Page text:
To celebrate Human Rights day in South Africa, we focus on writer and human rights advocate Kagiso Lesego Molope's poignant youth novel, This Book Betrays my Brother, published by Oxford University Press Southern Africa.
Set in the shifting South African landscape of the mid-1990s, the book delves into black middle-class life through the eyes of teenager Naledi, the narrator and protagonist. The story explores the bonds between Naledi and her charming and outgoing brother, Basi, whom she admires and who is revered and adored by the rest of his family and community. After she unexpectedly witnesses him committing a horrendous crime, she is burdened with a choice between sibling loyalty and breaking the silence on sexual violence.
This Book Betrays my Brother broaches many gender equality issues that are still far too prevalent in South Africa today, and already has prominent South African academics singing its praise. "In a country where we speak ad nauseam
about breaking the silence of sexualised violence, but seldom support those who speak out, Molope suggests that we need so much more than an obsession with silence and voice," comments Professor Pumla Gqola, Associate Professor at the WITS School of Language and Literature Studies.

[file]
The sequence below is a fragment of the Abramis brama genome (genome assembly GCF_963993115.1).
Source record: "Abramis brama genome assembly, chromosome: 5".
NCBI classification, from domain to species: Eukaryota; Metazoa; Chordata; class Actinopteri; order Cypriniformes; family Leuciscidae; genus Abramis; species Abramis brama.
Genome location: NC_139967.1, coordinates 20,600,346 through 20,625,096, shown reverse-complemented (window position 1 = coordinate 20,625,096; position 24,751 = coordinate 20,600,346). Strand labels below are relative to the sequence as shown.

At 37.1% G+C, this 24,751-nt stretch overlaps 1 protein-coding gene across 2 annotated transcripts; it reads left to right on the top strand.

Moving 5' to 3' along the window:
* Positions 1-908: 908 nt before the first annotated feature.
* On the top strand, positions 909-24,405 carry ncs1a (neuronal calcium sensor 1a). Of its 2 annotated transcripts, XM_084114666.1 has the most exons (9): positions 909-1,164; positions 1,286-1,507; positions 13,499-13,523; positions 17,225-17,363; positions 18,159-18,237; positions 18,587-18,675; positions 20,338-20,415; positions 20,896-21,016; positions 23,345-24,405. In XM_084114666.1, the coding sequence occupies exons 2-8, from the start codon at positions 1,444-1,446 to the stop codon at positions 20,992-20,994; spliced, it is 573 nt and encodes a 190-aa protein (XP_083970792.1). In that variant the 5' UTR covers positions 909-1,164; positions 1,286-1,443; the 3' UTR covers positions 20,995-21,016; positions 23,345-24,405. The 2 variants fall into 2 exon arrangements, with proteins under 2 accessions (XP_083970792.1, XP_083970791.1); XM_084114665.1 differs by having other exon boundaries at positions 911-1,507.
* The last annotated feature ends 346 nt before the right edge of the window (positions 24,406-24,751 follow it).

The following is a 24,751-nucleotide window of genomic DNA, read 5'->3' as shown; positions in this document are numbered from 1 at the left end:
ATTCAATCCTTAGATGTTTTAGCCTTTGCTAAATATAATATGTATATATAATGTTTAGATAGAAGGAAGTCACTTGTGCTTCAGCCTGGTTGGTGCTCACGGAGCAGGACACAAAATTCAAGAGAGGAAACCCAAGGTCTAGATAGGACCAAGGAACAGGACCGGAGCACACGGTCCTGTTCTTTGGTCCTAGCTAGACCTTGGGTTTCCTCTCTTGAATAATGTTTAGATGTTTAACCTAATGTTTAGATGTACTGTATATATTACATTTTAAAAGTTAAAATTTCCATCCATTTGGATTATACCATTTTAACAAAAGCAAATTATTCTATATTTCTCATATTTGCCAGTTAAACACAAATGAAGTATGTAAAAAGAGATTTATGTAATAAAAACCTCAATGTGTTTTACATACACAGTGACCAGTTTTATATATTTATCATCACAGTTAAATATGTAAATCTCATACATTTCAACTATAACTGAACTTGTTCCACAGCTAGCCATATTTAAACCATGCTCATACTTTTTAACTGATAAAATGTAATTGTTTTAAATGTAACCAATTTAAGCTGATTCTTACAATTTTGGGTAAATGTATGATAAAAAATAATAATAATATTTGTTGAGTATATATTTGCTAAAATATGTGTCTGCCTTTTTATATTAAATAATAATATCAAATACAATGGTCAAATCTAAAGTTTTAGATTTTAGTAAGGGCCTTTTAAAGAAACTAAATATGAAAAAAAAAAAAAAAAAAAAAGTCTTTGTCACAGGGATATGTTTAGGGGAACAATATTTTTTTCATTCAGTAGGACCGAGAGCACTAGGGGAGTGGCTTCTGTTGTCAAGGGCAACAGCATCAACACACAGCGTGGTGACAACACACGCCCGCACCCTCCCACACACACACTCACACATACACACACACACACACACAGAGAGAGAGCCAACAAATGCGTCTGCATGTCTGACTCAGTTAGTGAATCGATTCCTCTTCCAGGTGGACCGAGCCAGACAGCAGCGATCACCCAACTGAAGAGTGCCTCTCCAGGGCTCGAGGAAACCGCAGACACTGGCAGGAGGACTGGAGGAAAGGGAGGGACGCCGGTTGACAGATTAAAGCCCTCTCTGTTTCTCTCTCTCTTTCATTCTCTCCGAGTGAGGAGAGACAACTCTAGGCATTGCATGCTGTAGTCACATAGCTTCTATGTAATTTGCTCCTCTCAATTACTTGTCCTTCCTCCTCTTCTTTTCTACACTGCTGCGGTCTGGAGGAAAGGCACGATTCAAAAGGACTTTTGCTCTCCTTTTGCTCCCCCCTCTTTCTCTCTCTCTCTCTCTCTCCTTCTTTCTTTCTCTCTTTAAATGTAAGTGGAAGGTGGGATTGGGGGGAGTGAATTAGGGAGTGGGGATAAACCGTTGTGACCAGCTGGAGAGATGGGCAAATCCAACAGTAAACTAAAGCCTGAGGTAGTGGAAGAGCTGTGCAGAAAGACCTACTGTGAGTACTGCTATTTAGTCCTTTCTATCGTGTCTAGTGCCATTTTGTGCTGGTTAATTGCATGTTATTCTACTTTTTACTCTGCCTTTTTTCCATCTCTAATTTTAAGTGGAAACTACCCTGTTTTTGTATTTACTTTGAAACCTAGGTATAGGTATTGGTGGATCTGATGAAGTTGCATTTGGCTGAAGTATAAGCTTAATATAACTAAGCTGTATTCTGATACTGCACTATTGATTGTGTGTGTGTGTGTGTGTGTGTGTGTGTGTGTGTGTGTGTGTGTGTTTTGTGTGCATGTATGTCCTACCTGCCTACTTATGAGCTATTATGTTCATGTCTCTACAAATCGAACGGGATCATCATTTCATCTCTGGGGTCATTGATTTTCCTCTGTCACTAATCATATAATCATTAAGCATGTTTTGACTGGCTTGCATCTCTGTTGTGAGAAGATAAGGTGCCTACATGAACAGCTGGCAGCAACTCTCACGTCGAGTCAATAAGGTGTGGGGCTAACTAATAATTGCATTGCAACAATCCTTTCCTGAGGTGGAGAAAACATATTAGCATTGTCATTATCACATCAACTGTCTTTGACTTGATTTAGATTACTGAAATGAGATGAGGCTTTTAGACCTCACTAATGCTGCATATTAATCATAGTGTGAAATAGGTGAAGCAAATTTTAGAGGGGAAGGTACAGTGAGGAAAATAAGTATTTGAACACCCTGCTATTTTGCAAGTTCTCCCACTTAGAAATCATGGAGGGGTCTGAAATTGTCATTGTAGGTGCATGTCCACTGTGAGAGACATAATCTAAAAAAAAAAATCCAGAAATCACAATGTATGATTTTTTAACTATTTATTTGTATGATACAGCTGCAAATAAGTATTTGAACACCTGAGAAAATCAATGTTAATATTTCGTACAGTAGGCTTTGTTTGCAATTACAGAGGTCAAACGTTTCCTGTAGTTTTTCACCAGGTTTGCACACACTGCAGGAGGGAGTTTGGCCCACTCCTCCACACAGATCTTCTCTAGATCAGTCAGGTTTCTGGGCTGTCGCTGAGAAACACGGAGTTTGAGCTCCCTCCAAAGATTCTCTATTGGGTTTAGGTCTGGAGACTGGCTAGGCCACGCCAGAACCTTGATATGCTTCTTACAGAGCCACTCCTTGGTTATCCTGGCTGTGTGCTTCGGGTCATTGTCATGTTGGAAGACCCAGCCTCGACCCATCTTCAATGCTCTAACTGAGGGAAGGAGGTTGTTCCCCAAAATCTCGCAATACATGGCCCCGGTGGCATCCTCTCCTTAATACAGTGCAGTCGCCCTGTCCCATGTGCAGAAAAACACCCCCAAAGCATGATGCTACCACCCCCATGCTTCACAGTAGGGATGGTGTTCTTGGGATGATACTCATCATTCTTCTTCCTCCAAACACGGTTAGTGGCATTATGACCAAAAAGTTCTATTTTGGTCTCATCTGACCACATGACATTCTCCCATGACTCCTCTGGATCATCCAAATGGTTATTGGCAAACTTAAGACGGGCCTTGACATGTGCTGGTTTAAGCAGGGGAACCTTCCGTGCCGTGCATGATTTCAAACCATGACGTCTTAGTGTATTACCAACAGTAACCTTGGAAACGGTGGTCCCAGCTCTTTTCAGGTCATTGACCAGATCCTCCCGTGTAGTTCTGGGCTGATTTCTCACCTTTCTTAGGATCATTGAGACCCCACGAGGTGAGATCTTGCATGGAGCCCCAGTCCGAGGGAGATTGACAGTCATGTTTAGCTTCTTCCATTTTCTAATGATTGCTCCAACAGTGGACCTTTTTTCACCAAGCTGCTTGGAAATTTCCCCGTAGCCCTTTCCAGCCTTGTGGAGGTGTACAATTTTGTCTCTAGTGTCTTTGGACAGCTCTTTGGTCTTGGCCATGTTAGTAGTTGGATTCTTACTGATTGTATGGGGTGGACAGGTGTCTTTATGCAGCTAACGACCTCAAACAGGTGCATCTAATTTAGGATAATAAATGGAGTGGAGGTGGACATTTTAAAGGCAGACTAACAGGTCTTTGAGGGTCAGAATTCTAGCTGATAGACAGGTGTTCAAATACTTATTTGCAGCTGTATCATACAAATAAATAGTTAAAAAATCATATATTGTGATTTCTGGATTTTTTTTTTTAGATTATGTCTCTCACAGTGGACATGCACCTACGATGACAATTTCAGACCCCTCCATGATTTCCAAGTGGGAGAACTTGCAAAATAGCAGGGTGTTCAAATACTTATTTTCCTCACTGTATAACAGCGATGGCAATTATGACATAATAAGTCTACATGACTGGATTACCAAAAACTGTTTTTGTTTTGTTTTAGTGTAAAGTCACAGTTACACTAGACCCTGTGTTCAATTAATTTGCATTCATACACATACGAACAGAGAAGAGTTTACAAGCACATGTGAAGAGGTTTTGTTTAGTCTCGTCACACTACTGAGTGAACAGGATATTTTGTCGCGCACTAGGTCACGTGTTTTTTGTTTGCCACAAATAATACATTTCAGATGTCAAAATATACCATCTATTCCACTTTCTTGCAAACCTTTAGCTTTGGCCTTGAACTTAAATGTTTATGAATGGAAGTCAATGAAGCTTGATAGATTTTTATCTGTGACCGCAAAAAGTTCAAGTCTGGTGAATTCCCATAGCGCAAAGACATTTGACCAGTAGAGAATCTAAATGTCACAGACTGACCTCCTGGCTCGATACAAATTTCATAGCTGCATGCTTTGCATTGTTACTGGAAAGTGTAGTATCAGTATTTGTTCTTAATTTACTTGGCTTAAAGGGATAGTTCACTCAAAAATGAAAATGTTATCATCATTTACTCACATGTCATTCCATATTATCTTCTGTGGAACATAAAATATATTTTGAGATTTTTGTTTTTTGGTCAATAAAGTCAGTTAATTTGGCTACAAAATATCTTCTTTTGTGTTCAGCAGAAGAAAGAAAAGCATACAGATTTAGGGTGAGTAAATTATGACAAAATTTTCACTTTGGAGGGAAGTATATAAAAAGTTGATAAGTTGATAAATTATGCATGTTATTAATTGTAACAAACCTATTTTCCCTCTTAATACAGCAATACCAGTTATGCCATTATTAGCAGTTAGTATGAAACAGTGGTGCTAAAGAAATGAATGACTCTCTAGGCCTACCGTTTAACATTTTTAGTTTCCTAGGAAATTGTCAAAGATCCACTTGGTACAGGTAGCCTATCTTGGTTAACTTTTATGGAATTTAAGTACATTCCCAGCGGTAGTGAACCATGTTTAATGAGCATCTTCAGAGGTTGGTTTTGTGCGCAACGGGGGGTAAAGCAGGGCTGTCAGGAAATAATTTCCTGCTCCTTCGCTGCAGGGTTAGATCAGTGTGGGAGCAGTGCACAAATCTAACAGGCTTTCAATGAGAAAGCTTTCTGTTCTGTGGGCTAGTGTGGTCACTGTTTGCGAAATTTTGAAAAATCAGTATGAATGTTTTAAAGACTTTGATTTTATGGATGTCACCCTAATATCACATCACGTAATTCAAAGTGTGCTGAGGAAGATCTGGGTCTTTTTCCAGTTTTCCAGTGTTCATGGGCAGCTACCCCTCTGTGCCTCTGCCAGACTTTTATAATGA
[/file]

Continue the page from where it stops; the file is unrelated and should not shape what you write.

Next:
"She insists that we need a willed betrayal of the violent beloved and to refuse complicity. Molope goes to the very heart of the beast in South African contemporary life with unflinching gaze."Looking for a new perspective
Of her latest novel, Molope states, "I've worked on issues of violence against women for many years, both with organisations and in documentary-making. I wanted to write about sexual violence from a very fresh perspective, as I feel that we've used one line - empowering girls - which in my opinion can only get us so far. I wanted to turn things around: have people ask questions about how far our sense of loyalty will go, who we're supposed to be loyal to, and how we are raising our sons. Events and conversations in South Africa inspired this book tremendously."
Celebrate Human Rights day with Oxford University Press Southern Africa and stand a chance to win a Kobo eReader preloaded with the book that has everyone talking. Visit www.oxford.co.za
to enter.About the Kagiso Molope
Kagiso Lesego Molope was born in 1976 in Atteridgeville, and graduated in English Literature from the University of Cape Town. Her first novel, Dancing in the Dust, was chosen as the South African English representative for the IBBY (International Board on Books for Young People) Honours List in 2006, and has been translated into IsiZulu and IsiXhosa. Her second novel, The Mending Season, is also widely read in South African schools. She has worked as a counsellor and educator in human rights and violence against women.